QQQ   318.40 (-1.60%)
AAPL   125.12 (-2.09%)
MSFT   233.87 (-1.30%)
FB   259.00 (-2.23%)
GOOGL   2,064.48 (-0.25%)
TSLA   686.44 (-4.45%)
AMZN   3,094.53 (-1.64%)
NVDA   536.25 (-3.15%)
BABA   234.42 (-3.01%)
CGC   35.25 (+1.50%)
GE   12.98 (-0.99%)
MU   91.09 (-3.87%)
NIO   43.29 (-13.00%)
AMD   84.13 (-2.62%)
T   28.22 (+0.46%)
F   12.55 (+4.76%)
ACB   11.03 (-0.09%)
DIS   193.94 (-0.53%)
BA   223.14 (-0.56%)
NFLX   547.82 (-0.51%)
BAC   35.53 (-0.73%)
QQQ   318.40 (-1.60%)
AAPL   125.12 (-2.09%)
MSFT   233.87 (-1.30%)
FB   259.00 (-2.23%)
GOOGL   2,064.48 (-0.25%)
TSLA   686.44 (-4.45%)
AMZN   3,094.53 (-1.64%)
NVDA   536.25 (-3.15%)
BABA   234.42 (-3.01%)
CGC   35.25 (+1.50%)
GE   12.98 (-0.99%)
MU   91.09 (-3.87%)
NIO   43.29 (-13.00%)
AMD   84.13 (-2.62%)
T   28.22 (+0.46%)
F   12.55 (+4.76%)
ACB   11.03 (-0.09%)
DIS   193.94 (-0.53%)
BA   223.14 (-0.56%)
NFLX   547.82 (-0.51%)
BAC   35.53 (-0.73%)
QQQ   318.40 (-1.60%)
AAPL   125.12 (-2.09%)
MSFT   233.87 (-1.30%)
FB   259.00 (-2.23%)
GOOGL   2,064.48 (-0.25%)
TSLA   686.44 (-4.45%)
AMZN   3,094.53 (-1.64%)
NVDA   536.25 (-3.15%)
BABA   234.42 (-3.01%)
CGC   35.25 (+1.50%)
GE   12.98 (-0.99%)
MU   91.09 (-3.87%)
NIO   43.29 (-13.00%)
AMD   84.13 (-2.62%)
T   28.22 (+0.46%)
F   12.55 (+4.76%)
ACB   11.03 (-0.09%)
DIS   193.94 (-0.53%)
BA   223.14 (-0.56%)
NFLX   547.82 (-0.51%)
BAC   35.53 (-0.73%)
QQQ   318.40 (-1.60%)
AAPL   125.12 (-2.09%)
MSFT   233.87 (-1.30%)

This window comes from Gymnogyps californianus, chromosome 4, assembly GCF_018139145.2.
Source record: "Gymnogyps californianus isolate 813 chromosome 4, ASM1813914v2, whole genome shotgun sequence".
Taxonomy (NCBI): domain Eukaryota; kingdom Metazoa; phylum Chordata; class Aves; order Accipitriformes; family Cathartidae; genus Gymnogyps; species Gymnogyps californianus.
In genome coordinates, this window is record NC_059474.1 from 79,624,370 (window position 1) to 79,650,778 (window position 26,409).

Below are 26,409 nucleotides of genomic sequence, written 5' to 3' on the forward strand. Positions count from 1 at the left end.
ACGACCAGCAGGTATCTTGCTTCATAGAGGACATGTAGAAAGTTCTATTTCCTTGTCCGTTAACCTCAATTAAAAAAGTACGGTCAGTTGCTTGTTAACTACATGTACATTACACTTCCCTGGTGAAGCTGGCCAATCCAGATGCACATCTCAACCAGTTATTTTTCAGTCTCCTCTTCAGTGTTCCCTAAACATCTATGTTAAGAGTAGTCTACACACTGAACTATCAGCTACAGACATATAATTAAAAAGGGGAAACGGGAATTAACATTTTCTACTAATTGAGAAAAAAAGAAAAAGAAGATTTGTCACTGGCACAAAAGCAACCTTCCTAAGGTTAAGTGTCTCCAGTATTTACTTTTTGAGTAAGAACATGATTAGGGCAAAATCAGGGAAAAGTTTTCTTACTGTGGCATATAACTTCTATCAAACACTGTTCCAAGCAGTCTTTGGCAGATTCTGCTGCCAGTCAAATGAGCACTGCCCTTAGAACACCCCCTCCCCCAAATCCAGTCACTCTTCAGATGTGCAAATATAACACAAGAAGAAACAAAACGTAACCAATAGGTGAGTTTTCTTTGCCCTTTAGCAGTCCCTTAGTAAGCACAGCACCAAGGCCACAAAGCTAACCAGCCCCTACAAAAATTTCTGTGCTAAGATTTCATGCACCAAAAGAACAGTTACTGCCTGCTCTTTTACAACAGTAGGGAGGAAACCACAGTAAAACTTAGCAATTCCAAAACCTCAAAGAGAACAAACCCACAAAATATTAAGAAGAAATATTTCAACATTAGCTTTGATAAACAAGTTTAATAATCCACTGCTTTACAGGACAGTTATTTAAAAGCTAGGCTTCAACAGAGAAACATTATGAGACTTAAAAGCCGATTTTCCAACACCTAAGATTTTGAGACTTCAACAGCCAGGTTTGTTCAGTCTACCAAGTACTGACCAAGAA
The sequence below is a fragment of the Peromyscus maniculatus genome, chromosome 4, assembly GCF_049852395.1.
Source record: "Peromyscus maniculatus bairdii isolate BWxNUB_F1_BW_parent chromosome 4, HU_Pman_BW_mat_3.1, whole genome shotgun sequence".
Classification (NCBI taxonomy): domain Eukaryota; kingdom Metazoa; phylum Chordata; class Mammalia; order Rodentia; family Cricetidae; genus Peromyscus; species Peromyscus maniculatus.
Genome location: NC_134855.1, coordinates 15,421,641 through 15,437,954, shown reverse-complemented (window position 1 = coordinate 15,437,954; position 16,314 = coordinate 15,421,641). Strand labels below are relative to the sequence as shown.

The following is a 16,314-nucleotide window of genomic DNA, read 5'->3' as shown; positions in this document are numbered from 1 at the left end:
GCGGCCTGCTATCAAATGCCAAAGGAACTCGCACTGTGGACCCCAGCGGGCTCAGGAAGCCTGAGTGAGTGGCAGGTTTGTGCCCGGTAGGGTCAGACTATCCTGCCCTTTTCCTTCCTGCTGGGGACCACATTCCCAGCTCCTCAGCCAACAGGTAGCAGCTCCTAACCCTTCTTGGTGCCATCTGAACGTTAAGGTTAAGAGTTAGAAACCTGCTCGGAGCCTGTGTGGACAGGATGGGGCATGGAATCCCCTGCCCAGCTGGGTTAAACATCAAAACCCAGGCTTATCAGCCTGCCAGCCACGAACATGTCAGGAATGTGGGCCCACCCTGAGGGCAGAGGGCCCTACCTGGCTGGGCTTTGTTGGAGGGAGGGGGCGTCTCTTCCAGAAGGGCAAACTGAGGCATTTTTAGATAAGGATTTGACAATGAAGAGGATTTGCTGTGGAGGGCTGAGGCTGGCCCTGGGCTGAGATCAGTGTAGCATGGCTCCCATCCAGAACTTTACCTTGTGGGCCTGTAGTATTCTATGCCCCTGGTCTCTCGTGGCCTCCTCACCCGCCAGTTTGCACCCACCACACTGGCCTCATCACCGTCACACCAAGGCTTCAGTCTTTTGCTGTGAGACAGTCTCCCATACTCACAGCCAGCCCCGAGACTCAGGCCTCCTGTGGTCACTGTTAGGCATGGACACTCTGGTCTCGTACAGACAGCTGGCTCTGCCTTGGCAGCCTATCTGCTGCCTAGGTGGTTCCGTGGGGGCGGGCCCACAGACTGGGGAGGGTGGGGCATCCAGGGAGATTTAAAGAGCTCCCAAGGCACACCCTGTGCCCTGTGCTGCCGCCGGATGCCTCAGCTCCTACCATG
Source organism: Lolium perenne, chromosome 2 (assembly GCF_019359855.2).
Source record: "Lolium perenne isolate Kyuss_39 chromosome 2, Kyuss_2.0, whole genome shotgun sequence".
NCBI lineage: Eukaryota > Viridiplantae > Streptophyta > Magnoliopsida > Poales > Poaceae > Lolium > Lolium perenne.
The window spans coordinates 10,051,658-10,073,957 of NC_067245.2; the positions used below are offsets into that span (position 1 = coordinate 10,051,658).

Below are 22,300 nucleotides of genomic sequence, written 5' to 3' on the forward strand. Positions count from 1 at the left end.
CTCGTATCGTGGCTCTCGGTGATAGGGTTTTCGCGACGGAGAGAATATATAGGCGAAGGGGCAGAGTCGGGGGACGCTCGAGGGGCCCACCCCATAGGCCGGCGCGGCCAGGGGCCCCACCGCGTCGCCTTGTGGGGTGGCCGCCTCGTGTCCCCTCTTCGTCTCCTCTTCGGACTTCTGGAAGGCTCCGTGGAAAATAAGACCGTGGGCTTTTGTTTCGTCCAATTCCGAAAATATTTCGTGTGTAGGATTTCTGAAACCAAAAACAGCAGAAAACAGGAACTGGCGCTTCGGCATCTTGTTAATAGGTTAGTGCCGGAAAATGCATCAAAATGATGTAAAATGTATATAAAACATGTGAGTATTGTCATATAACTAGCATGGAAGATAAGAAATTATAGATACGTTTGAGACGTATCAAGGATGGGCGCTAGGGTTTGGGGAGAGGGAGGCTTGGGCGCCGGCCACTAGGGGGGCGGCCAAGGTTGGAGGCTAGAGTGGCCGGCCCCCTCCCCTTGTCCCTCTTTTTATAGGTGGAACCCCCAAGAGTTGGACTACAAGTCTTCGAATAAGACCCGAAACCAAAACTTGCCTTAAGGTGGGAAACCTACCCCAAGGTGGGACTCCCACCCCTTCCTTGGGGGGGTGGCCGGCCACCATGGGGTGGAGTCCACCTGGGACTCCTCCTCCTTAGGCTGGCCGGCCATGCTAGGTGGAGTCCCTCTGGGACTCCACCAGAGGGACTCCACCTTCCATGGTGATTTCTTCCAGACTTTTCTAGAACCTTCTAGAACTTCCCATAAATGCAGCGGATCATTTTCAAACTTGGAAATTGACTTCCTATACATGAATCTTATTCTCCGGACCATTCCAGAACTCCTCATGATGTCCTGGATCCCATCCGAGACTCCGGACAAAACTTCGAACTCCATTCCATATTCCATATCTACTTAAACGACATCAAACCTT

FB   259.00 (-2.23%)
GOOGL   2,064.48 (-0.25%)
TSLA   686.44 (-4.45%)
AMZN   3,094.53 (-1.64%)
NVDA   536.25 (-3.15%)
BABA   234.42 (-3.01%)
CGC   35.25 (+1.50%)
GE   12.98 (-0.99%)
MU   91.09 (-3.87%)
NIO   43.29 (-13.00%)
AMD   84.13 (-2.62%)
T   28.22 (+0.46%)
F   12.55 (+4.76%)
ACB   11.03 (-0.09%)
DIS   193.94 (-0.53%)
BA   223.14 (-0.56%)
NFLX   547.82 (-0.51%)
BAC   35.53 (-0.73%)
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Google Stock Leaves $2,000 In The Dust

Wednesday, February 17, 2021 | Sam Quirke
Google Stock Leaves $2,000 In The DustAlphabet, better known as Google (NASDAQ: GOOGL) has had a hot start to 2021. A 90% rally from March’s lows through the rest of last year has been added to considerably already. Not bad for a $1.5 trillion company.  Asides from benefiting from the overall upwards trend in tech that COVID has played a large role over the past twelve months, Google’s Q4 earnings from earlier this month have also helped to bring a fresh bid to shares. In particular, a 24% jump in year on year revenue is nothing to be sniffed at, especially when it comes as part of a major beat on analyst expectations across the board.

This is helping to underpin the latest phase of the rally which has shares up more than 20% in less than a month. As part of this move, they’ve crossed beyond the $2,000 mark for the first time, a major milestone and one that’s been noted by Wall Street and investors alike.

Price Target Raises

In the aftermath of this report, Jefferies quickly reaffirmed their Buy rating on the stock while upping their price target from $2,150 to $2,400. This suggests there’s upside of around 15% to be had even from Tuesday’s closing price. Morgan Stanley mirrored the move, as did JPMorgan, with all three sell-side heavyweights being particularly impressed with revenue performance from the company’s Search and YouTube streams. Google’s cloud revenue was also highlighted as a core pillar, with its margin expected to continue improving as the post-COVID recovery trundles along.